- Physical Therapy – In order to stabilize and support the knee, promote the healing process, and accumulate strength in the muscles that surround the knee, physical therapy may be prescribed as an initial treatment. Out of all of the initial treatments for meniscal tears, physical therapy is considered to be the most productive.
- Exercise Therapy – Many medical professionals will treat this type of knee injury using exercise therapy. The exercises may be performed both in a facility with trained physical therapists and at home. In most cases, exercise therapy goes hand-in-hand with physical therapy in an effort to re-strengthen the knee and support the healing process.
The last resort treatment for a torn meniscal is surgery. This is often advised when the knee is extremely painful for a long time after the tear, initial treatments were ineffective, and/or there is a need to repair the meniscus due to limited range of motion and deformities that result in knee locks and mobility problems. Continue reading to learn more about surgery.
Torn Meniscus Surgery
If treatments for a meniscus tear fail to work or if the tear is considered to be “severe”, a doctor will likely recommend surgery. Prior to this recommendation, two actions will likely be performed to ensure that surgery is the best option.
The first is an MRI.
The second is the exploration of the tear through an arthroscope. Basically, this is the insertion of a very thin instrument that has a light and a camera so that the joints of the knee may be observed. If it is determined that the tear is mild, surgery will not be recommended; however, if it is severe, the following may be recommended:
- Repair by Arthroscope – If the doctor explores the joint and determines it is on the severe side, he may choose to repair it while inside of the joint. Basically, he will do a basic stitch. The stitches used will dissolve naturally in the body so that the small incision will not have to be reopened at a later date.
- Arthroscopic Partial Meniscectomy – This procedure involves removing a section of the tear so that it does not further inhibit the overall functionality of the knee.
- Arthroscopic Total Meniscectomy – If the tear is very severe, the doctor performing the operation will remove the entire meniscus.
Overall, surgical proceedings related to meniscus repair have a low risk of complications. However, there are many situations that may develop.
These include injury to the nerves in the surrounding area, the development of infections in the region, as well as the onset of stiffness within the knee.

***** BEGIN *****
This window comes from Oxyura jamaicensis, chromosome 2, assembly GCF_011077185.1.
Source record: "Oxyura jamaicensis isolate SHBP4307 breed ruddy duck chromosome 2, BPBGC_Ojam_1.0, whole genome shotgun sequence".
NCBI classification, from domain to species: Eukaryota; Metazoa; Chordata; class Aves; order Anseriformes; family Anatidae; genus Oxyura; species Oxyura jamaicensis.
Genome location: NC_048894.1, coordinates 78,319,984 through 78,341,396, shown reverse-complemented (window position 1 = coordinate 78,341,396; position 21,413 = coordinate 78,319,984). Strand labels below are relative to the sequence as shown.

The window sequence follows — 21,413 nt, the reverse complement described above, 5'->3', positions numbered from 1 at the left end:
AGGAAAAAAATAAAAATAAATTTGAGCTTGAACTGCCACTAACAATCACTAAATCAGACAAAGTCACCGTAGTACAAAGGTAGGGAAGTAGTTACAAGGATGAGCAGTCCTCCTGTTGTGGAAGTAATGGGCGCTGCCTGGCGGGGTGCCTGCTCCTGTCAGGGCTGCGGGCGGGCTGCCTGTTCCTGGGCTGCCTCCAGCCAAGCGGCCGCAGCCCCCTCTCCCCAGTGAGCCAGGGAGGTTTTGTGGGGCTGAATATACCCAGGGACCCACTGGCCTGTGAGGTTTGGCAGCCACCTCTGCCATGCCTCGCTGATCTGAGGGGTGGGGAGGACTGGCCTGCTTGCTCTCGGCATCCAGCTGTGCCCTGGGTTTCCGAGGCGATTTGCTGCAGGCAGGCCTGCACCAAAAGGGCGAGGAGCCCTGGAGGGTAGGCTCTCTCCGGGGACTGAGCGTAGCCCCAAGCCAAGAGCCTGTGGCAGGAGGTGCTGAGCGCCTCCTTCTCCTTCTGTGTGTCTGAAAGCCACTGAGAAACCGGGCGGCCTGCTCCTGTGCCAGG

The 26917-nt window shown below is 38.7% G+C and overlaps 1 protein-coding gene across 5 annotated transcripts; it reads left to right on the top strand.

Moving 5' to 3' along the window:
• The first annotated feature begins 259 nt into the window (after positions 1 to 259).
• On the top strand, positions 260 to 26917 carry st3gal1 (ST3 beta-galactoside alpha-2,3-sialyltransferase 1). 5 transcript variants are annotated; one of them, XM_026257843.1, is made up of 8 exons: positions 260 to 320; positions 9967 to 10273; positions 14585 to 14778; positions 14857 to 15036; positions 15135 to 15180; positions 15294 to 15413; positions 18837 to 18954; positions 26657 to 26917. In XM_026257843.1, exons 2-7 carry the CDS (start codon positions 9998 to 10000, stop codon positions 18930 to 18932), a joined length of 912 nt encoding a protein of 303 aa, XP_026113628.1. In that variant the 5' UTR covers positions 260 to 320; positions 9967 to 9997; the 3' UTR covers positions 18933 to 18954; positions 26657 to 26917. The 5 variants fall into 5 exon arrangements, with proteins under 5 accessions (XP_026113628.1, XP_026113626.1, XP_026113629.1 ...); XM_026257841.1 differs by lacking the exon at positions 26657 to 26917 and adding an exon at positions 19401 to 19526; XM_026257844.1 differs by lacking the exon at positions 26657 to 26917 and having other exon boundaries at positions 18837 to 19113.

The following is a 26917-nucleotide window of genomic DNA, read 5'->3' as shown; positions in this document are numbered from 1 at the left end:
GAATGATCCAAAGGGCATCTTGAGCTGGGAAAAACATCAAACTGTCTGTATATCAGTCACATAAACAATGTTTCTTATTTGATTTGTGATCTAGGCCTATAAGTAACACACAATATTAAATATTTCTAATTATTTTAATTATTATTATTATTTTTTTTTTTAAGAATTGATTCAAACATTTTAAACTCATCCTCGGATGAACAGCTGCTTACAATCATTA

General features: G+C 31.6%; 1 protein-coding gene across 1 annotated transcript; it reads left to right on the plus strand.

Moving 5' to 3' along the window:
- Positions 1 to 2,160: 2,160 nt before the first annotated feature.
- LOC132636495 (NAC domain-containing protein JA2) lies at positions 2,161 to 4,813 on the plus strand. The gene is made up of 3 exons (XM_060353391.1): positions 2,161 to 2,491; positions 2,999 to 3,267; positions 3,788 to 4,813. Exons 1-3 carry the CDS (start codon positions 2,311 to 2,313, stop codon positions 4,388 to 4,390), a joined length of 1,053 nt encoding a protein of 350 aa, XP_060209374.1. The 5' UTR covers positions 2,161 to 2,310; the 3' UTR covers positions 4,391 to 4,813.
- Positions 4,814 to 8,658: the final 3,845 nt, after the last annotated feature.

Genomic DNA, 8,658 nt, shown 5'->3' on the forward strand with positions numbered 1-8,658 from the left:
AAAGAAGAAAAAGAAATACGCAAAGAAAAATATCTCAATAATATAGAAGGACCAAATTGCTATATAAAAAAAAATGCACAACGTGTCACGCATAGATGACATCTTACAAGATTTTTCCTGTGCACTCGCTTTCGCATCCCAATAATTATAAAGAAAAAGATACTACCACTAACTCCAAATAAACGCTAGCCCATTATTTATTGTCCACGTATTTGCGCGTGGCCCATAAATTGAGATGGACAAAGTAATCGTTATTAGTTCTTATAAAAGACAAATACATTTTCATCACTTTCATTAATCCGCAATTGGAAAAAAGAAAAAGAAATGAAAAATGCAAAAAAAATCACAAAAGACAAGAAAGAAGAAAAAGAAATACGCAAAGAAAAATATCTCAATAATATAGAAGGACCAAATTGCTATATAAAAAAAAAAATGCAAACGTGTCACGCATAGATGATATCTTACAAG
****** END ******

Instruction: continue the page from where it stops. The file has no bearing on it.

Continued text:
In nearly all cases, antibiotics will be prescribed after surgery to prevent and/or treat infections. Furthermore, additional steps may be taken to ensure comfort and prevent blood clots – such as wearing compression stockings, a cast, or a brace.
ost people require crutches for about a month as to avoid placing pressure/weight on the knee.
Afterward, physical therapy and exercise therapy will be prescribed to promote healing.
Torn Meniscus Exercises
In order to heal a torn meniscus, there are several different exercises that may be performed. These are designed to aid in maintaining the overall strength of the muscles located in the front of the thigh, the back of the thigh, the hip, and the calf.
It is advised that these exercises only be performed if there is only a small amount of pain. The following outlines the most productive exercises for a torn meniscus, with a brief description of each:
- Quad Sets – This exercise helps to build strength in the muscle group located at the top of the thigh. Simply sit on the floor with the affected leg straight out. Press the knee to the floor in order to tighten up the muscles. Hold for about 5 seconds, rest for double that time, and repeat.
- Hamstring Curls – These exercises will help strengthen up the muscles located in the back of the thigh. Lie on your stomach with the knees straight out. Lift the foot of the affected leg towards the back. You may add an ankle weight to enhance the effects.
- Standing Knee Bends – This will help strengthen the upper leg muscles. Stand behind a chair and hold the back of it. Bend the knees so that you are going into a squat or sitting position. Lower the body only about 6 inches.
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We here at Back to Motion can assist you in getting back into motion! If you have experienced a torn meniscus, contact us today for assistance.